Friday, February 19, 2016

Reflection of Friday, February 19, 2016

Friday of the First Week of Lent
EZ 18: 21-28
PS 130: 1-2, 3-4, 5-7A, 7BC-8
MT 5: 20-26

We live in a very judgmental society. Too often, we criticize those who have done wrong, expressing how we would never do what they did, and eagerly serve them their consequences. We rarely think or talk about how to help those who have made mistakes turn their lives around. And too often, we expect them to suffer the consequences forever, evident by controversial felony disenfranchisement (not allowing felons to vote, even after they have served their time) laws and capital punishment (death penalty) practices that we see in many states. In various aspects of society, it is not the norm to give second chances.

This is always very interesting to me because we are all sinners. We have all done things wrong, and honestly, all have skeletons in our closets that we hope and pray others never find out about. It is only by God’s grace and mercy that some of our life’s circumstances did not lead to us choosing the wrong roads in life, and experiencing the consequences of them. I am always reminded of when Jesus said, “He who is without sin, let him cast the first stone” (John 8:7). Honestly, none of us have room to judge others.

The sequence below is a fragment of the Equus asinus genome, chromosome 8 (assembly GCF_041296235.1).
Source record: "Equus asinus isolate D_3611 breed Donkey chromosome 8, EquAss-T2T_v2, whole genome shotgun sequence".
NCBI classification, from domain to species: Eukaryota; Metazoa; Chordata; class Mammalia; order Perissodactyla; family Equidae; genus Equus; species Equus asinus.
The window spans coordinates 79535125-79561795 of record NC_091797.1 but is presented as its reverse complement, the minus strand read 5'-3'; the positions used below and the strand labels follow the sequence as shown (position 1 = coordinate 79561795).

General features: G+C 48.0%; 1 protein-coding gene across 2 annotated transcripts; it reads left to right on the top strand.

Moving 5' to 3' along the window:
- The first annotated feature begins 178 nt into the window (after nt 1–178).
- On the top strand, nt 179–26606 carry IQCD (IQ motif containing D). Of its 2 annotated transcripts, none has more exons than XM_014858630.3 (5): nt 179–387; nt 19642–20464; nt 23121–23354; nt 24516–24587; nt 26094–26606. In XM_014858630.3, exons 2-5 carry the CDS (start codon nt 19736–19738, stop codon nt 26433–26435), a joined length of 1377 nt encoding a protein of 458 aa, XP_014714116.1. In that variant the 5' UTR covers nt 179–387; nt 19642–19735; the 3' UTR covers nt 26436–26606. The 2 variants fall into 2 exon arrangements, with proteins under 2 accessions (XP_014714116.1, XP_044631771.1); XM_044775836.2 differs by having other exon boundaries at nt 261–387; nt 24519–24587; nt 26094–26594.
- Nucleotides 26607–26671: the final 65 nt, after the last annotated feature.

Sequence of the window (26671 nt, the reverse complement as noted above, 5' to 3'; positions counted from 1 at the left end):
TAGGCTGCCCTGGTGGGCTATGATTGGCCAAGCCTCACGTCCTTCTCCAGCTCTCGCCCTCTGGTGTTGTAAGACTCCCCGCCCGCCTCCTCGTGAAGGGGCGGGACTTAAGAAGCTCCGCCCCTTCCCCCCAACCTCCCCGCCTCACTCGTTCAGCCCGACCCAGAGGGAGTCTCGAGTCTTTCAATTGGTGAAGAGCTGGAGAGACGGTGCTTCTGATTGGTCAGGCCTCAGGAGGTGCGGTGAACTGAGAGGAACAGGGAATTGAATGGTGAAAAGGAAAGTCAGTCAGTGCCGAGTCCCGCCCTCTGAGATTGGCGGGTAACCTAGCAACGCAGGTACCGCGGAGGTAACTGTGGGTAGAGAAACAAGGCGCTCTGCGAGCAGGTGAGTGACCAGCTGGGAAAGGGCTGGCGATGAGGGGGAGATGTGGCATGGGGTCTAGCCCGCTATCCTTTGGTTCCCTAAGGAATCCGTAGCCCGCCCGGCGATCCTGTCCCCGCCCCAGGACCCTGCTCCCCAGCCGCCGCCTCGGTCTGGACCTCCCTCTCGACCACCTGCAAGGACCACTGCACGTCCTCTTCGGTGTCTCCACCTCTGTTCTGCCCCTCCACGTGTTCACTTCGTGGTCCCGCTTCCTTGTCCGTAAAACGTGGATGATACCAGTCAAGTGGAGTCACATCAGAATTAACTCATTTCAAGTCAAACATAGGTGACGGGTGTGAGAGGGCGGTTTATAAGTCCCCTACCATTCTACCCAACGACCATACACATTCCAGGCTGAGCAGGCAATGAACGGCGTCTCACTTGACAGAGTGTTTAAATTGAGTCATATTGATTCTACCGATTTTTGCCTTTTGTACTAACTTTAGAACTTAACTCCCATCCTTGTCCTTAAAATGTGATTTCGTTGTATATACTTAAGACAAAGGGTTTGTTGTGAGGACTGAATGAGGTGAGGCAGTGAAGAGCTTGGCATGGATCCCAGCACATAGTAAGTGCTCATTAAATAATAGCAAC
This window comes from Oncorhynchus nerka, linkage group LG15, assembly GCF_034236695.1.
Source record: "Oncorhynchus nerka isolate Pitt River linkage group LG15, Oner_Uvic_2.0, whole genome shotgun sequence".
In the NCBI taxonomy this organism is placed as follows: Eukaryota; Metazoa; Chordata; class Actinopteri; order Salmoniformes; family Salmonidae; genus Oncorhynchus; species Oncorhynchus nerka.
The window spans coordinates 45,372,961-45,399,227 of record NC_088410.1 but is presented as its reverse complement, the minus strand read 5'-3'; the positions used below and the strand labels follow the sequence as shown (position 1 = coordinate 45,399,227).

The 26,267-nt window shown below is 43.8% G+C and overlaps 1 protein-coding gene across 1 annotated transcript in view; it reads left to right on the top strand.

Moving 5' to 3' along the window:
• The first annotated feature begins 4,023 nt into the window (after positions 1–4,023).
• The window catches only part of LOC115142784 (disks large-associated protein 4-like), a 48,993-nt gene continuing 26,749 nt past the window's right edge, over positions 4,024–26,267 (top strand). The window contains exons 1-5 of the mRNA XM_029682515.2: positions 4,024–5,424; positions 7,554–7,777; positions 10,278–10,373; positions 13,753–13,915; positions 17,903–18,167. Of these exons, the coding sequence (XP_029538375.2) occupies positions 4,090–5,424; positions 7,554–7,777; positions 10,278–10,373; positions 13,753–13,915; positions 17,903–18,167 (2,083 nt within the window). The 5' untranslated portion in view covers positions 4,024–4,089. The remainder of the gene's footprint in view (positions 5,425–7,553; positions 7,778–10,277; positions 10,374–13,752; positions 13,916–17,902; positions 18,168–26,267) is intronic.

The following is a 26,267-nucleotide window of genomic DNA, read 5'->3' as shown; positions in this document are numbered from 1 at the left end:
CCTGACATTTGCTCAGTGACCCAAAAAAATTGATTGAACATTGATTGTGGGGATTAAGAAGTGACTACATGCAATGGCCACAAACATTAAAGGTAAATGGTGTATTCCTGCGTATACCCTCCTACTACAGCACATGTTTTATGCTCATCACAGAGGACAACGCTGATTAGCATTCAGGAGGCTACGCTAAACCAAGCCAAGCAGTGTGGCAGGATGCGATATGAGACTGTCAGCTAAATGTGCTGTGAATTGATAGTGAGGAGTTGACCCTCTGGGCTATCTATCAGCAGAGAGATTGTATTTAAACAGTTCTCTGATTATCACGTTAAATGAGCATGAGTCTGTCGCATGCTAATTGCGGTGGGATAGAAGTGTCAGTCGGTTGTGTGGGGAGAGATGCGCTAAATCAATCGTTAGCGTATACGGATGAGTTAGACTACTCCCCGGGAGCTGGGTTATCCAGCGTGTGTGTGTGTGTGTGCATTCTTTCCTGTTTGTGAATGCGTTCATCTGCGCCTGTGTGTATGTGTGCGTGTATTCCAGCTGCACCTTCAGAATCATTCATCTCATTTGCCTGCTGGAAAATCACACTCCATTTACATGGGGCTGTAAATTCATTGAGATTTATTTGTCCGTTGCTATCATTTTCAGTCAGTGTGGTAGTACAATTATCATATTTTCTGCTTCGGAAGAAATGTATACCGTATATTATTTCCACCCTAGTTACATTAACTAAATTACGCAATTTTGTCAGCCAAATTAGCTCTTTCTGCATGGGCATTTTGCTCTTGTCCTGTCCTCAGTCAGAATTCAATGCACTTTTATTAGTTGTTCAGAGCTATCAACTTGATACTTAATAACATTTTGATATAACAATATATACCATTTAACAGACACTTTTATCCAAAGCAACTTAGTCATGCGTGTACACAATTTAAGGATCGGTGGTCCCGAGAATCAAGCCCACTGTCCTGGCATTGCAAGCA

Today’s reading tells us that God readily forgives our sins, remembering our crimes no more and granting us new life. So why is it that we are more content with people being persecuted for their wrong than helping them turn from it and begin to do what is right in the eyes of God? The reading states, “Do I indeed derive any pleasure from the death of the wicked? says the Lord GOD. Do I not rather rejoice when he turns from his evil way that he may live?” In this Lenten season, let us challenge ourselves not to find pleasure in the persecution of wrongdoers and to follow God’s example of finding joy when others turn away from their sin. Let us offer a second chance.

Aleidra Allen is the Program Coordinator for Multicultural Education in the Cross Cultural Center.

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